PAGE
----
The minelaying “threatens not just innocent lives, but the trust on which lasting peace between our two countries must eventually be built,” Azerbaijan Deputy Foreign Minister Elnur Mammadov told Eurasianet. “Hundreds of thousands of Azerbaijani families still cannot return home” because of the ongoing dangers. Over 600,000 Azerbaijanis were displaced from the Armenian-controlled territories in the 1990s.
Now, it appears Baku is intent on scrutinizing vehicles traveling from Armenia into Nagorno-Karabakh, which it claims are being used to ferry landmines and other weaponry to the breakaway region and calling into question the Russian peacekeeping force’s role in upholding the terms of the 2020 agreement.
At the same time, Azerbaijan has been putting pressure on the Lachin Corridor on several fronts, and on December 12 a group of self-described Azerbaijani environmental protestors staged a demonstration on the road, erecting tents and forcing traffic to slow to a halt as part of an escalating row over claims the highway is being used to illegally export gold mined in Armenian-controlled Nagorno-Karabakh.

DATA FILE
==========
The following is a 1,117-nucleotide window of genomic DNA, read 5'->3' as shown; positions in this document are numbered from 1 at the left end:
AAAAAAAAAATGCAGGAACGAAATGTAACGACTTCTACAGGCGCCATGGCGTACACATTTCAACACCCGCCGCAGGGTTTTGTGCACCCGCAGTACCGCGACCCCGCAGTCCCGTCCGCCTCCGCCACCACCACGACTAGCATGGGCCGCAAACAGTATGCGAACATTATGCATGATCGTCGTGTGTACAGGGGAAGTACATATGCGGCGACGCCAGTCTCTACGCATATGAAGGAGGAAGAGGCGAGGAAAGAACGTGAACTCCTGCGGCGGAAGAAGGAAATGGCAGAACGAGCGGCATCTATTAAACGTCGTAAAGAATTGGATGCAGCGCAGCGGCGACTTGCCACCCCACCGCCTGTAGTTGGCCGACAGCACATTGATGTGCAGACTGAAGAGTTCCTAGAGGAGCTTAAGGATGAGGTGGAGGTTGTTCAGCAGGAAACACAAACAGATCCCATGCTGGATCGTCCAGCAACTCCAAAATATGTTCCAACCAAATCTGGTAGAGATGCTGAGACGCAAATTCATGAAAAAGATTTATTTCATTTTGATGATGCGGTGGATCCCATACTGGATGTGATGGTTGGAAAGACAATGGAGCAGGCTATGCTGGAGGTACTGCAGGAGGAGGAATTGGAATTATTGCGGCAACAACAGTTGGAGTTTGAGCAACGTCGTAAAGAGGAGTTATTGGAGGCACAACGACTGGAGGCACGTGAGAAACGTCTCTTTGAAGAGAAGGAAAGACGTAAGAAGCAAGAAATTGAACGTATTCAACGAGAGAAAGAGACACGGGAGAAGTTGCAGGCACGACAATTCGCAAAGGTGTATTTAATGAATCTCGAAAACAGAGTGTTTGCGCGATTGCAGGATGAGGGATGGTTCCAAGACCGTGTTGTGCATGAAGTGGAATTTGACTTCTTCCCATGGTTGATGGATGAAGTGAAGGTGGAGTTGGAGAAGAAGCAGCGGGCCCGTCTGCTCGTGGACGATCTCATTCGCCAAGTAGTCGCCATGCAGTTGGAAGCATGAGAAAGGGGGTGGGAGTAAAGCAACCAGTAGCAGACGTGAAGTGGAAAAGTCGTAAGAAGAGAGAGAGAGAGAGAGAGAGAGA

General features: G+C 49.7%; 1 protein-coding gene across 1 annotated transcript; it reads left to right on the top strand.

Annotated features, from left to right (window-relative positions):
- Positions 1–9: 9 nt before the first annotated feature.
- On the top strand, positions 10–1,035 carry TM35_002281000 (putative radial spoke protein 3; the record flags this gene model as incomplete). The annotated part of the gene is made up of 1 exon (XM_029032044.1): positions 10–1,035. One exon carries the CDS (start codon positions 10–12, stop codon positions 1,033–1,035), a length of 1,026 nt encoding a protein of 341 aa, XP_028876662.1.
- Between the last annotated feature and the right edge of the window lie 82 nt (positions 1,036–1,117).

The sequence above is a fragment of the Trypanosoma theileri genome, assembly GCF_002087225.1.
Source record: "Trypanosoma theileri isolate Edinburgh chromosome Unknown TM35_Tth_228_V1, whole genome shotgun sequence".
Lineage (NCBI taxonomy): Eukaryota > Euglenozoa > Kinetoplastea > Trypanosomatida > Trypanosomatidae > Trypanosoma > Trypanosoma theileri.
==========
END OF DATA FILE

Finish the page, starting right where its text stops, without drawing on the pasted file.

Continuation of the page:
Earlier in December, the road was closed off for several hours during a standoff between Azerbaijani government workers and Russian peacekeepers. The Azerbaijanis said they were trying to enter the part of Karabakh controlled by the Russian peacekeepers to investigate reports of the illegal mining.
The blockage sparked fears that Baku could be poised to choke off the sole route open to Armenians living in Karabakh but, following tense negotiations with the Russian peacekeeping forces, the road reopened after several hours.
Armenian Prime Minister Nikol Pashinyan warned in November that Aliyev’s increasing focus on the issue is an effort “to create grounds, invented grounds, for closing the Lachin Corridor, surrounding the Nagorno-Karabakh Armenians, and subjecting them to genocide and expatriation, under the pretext of Armenia not fulfilling its obligations.”
Hopes for a diplomatic solution to the three-decades long standoff had peaked after Pashinyan and Aliyev met for talks in Prague in October, with the Azerbaijani leader saying that a long-awaited settlement could be agreed “in principle by the end of the year.” Since then, though, negotiations have faltered, with Baku pulling out of a meeting over Yerevan’s insistence that French President Emmanuel Macron be involved in discussions. “I’m not sure we’ll be able to have a final version of a deal by the end of the year,” Mirzoyan explained in December, “but if that doesn’t happen, negotiations will continue.”
Gabriel Gavin is a British journalist covering the former Soviet Union and Turkey.